Your Complete Guide to the Chicago Blues Scene
In The Belly of the Blues:
Chicago to Boston to L.A. 1969 to 1983. A Memoir
A book by Terry Abrahamson
By Linda Cain
Like most American teenagers growing up in the ‘60s and ‘70s, Terry Abrahamson discovered Chicago blues by way of the British invasion bands: Rolling Stones, Yardbirds, Jeff Beck, Cream, Led Zeppelin, The Animals, etc.
Little did the Chicago teen realize that he was living right in the mecca of the blues. Or that one day he would became great blues buddies with musical titans like Muddy Waters and get to witness the Stones up close as they jammed with Mud at the intimate Quiet Knight club in 1979.
Terry Abrahamson’s life changing musical journey into “The Belly of The Blues” is chronicled through his iconic B&W photos and his written memoirs in this very enjoyable book. The coffee table hardback features glorious images of the artists in their prime, including: Muddy Waters (and The Stones sitting in with him), Howlin’ Wolf, Koko Taylor, John Lee Hooker, Willie Dixon, Hound Dog Taylor, Big Walter Horton, Blind Jim Brewer, Freddie King and B.B. King along with the illustrious sideman Hubert Sumlin, Eddie Shaw, James Cotton, Pinetop Perkins, Otis Spann and more. The author’s photos are part of the permanent collection of the Rock and Roll Hall of Fame Library.
It wasn’t until young Terry attended a show by Howlin’ Wolf at the Quiet Knight in 1968 that he discovered the roots of rock’n’roll. The heroes of his British rock idols became his new idols, and every week the blues convert could be seen in clubs intently watching Chicago’s blues greats and chatting with them backstage or in the men’s room.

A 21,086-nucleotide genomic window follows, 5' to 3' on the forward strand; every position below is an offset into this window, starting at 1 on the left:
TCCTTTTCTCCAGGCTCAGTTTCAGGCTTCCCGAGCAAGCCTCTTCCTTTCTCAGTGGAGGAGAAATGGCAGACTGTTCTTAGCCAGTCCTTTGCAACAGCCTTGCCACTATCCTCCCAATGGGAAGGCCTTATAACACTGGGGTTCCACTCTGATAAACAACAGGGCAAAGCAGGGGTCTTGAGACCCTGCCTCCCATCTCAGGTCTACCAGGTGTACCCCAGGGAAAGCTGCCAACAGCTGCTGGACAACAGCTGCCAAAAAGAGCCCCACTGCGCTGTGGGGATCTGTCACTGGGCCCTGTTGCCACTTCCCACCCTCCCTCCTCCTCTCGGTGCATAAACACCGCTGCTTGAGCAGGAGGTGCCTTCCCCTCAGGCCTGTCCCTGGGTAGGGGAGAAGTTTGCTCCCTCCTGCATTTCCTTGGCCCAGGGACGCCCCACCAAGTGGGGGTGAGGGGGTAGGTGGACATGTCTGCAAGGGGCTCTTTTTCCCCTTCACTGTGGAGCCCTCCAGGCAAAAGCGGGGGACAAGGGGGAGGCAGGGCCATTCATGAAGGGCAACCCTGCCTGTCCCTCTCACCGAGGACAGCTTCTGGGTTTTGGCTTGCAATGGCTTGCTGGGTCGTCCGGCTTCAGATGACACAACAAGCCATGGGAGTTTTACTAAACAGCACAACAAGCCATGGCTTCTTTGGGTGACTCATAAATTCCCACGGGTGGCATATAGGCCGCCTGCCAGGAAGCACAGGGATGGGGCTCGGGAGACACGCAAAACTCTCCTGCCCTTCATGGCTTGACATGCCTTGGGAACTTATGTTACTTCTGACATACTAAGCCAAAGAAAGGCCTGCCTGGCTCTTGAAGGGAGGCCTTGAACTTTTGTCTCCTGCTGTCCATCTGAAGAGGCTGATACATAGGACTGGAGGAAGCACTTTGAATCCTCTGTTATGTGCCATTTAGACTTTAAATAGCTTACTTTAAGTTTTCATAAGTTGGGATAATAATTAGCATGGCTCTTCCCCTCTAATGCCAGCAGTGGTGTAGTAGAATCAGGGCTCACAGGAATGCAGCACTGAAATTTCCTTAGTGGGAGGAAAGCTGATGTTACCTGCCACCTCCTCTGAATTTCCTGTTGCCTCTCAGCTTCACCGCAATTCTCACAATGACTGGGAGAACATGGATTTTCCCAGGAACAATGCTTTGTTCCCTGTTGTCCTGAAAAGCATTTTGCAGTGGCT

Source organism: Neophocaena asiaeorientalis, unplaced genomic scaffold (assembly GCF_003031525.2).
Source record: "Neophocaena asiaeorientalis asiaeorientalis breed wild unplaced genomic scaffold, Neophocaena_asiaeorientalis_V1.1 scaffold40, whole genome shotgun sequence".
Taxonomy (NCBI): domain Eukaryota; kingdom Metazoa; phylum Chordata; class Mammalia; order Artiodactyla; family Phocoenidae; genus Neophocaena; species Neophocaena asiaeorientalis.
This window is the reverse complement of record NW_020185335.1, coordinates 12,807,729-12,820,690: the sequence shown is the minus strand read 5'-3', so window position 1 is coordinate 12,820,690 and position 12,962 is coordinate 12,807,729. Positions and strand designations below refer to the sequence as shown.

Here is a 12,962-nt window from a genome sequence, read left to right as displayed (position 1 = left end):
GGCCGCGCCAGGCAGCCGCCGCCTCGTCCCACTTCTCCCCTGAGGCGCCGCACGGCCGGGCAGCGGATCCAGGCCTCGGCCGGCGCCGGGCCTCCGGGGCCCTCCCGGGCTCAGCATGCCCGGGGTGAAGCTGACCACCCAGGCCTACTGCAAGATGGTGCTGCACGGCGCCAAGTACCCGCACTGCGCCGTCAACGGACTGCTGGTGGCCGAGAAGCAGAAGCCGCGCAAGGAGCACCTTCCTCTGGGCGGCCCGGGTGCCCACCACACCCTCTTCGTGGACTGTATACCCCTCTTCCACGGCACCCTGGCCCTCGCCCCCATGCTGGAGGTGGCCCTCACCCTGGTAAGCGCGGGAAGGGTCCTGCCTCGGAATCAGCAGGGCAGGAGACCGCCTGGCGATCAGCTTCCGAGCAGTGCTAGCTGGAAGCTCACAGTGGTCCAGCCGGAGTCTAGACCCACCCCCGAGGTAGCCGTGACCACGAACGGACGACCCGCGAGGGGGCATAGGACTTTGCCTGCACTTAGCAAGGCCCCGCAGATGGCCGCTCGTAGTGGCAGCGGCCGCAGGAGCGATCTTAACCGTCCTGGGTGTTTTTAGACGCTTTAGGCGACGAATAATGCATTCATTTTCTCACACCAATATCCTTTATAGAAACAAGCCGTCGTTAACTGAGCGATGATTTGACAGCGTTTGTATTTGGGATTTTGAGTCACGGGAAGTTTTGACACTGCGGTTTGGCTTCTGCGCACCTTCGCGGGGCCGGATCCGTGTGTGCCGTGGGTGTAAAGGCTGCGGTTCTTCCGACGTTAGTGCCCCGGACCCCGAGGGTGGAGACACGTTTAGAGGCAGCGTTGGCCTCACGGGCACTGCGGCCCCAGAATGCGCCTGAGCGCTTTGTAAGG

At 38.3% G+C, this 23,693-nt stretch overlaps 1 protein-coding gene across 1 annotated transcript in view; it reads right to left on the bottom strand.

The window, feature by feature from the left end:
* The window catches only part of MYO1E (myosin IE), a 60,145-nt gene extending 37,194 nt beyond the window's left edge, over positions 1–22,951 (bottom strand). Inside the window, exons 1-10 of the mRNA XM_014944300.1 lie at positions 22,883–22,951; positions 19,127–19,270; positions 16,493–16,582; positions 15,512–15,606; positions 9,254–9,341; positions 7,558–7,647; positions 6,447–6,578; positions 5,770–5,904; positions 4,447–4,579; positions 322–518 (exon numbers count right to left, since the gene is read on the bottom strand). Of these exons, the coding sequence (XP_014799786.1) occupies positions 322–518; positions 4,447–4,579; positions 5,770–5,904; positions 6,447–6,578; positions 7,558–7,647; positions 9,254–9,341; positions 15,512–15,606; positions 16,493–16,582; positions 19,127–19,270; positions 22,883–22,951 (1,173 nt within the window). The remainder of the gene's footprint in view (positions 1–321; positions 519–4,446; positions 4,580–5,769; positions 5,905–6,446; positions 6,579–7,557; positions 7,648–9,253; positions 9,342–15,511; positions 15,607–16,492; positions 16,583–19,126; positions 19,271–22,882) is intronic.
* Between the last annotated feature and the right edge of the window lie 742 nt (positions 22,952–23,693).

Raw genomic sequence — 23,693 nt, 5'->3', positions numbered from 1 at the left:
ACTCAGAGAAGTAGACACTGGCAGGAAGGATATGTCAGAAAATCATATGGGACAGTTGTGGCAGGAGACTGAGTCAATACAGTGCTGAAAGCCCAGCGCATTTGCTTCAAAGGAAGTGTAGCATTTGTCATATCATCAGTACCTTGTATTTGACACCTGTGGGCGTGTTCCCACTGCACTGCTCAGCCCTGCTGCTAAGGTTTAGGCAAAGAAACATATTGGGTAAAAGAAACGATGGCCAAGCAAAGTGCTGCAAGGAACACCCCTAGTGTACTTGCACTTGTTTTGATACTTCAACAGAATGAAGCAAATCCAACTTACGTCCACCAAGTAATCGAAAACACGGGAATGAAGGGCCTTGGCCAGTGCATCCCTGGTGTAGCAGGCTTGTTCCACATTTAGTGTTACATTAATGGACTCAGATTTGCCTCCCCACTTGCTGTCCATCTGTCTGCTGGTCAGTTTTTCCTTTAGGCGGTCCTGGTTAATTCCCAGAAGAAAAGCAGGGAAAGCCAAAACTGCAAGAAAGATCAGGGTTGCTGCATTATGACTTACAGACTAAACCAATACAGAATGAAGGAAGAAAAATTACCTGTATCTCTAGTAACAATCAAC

Even in young adulthood, Terry couldn’t shake the blues.
He went on to college and moved around the country, becoming a blues concert promoter and agent as well as a songwriter for Muddy Waters, The Chambers Brothers, George Thorogood, Clarence Clemons and Joan Jett.
Belly contains mostly photos and not a great deal of text; yet Terry’s succinct writing skills make every word count and it’s a fascinating, often humorous, quick read.
To quote the author, as written on the dust jacket: “Most of the musicians on these pages are gone and we won’t see their kind again. But they should be remembered and celebrated. They’re part of American history, and bricks in the foundation of Rock and Roll. We can’t fill their shoes, but we can dance in their big, big footprints.”
For more info or to buy the book, visit: http://www.inthebellyoftheblues.com/